I would argue that the idea of a physical resurrection of the body predates the Jews, and that it didn’t require experiencing physical torment to be ‘thought up’. The ancient Egyptians believed that a human being, besides having a physical body, had a soul – ‘ba’, and a spirit – ‘khu’, as well as equally amorphous parts known as ‘power’, ‘shade’, ‘double’, as well as their given name (which had an almost physical existence and power in its own right). The reason the Egyptians took such care to embalm and preserve the body was because they believed it was necessary to the reintegration of all these parts into a perfected heavenly body (called the ‘sahu’), which could then enjoy heavenly food and drink alongside the gods. The physical body was seen as necessary because the sahu was believed to ‘grow out of’ the dead body when the priests performed the correct magic ceremonies and spoke the correct incantations of power from The Book of the Dead at the burial service. It was also incumbent on the deceased person him/herself to remember the correct words, and which gods to recite them to at which gates in the underworld. The final part of the journey was the famous weighing of the deceased’s heart against the feather of truth (hopefully the heart wouldn’t be heavier on the scale!), before they were even allowed to enter into the realm of the gods and receive their perfected, heavenly body.

    Bottom line, death for the Egyptians was not to be taken lightly, which is why they spent a good portion of their lives preparing for it. The Jews in antiquity could conceivably have gotten their ideas about resurrection from Egyptian sources(?) In any case, I think it would be hard to argue that these ancient Egyptian ideas about the hereafter did not influence early Christian communities in Egypt, and from there eventually to Christian communities in the rest of the Roman world. The Catholic Church, though it has now given its sanction to cremation, I think still ‘prefers’ that bodies be interred intact. I would argue that many of these ancient Egyptian beliefs and practices about death and the afterlife, especially the idea of a glorified physical body in heaven, are still alive and well all these centuries later.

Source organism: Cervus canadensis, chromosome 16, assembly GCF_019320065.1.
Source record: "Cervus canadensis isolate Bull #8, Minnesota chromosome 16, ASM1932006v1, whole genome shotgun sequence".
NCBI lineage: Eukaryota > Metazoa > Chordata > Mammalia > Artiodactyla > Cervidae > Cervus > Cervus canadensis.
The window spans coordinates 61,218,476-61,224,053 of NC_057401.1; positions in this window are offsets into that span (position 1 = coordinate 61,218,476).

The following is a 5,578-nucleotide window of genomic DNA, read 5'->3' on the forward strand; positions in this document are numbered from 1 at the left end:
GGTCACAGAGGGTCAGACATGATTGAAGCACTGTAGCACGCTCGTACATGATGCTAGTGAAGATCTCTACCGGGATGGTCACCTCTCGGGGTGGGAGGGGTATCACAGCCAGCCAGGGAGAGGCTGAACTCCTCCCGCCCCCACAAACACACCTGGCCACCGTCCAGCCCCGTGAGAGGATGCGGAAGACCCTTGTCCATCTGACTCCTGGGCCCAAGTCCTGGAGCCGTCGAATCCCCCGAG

26. Pattycake1974
    Pattycake1974  August 20, 2017

    “Jews came up with the idea of a resurrection of the body”
    Why would a bodily resurrection be appealing to the Jews if everyone else thought it was repulsive? I believe you’ve explained (as well as Lambert when he posted on repentance) before that anything spiritual or symbolic was done through a physical act. Why were they so attached to physical acts when it seems everyone else had moved on?

    • Bart
      Bart  August 20, 2017

      It’s kinda like asking why Jews would practice circumcision if everyone else thought it was repulsive. *That* they did is pretty clear. As to resurrection, there was a unique logic. God had created this material world, and what he created is both good and eternal. So the body has to be eternal. Polytheists simply didn’t see it this way.

      • Apocryphile  August 21, 2017

        Of course, you’re not saying that the Jews were the only people in the ancient Mediterranean world to practice circumcision (are you?) Regarding the Resurrection idea, I think the physical/non-physical distinction was not necessarily as clear cut in the ancient mind as it is to us in the modern world. I think TheologyMaven’s comment above bears re-reading. Cultural ideas and practices are rarely totally unique, especially when people live in relatively close geographical proximity to each other. Even the polytheism/monotheism distinction was (and still is) more nebulous than we (perhaps like to?) think.

  27. Eric  August 21, 2017

    Just as background you might mention in the book, cultures all over the world buried “grave goods” with the dead (sometimes only the elites, sometimes everybody). I think I recall even the Neanderthals may have had a form of this.

    This suggests to me a primitive sense of a physical afterlife.

    • Apocryphile  August 22, 2017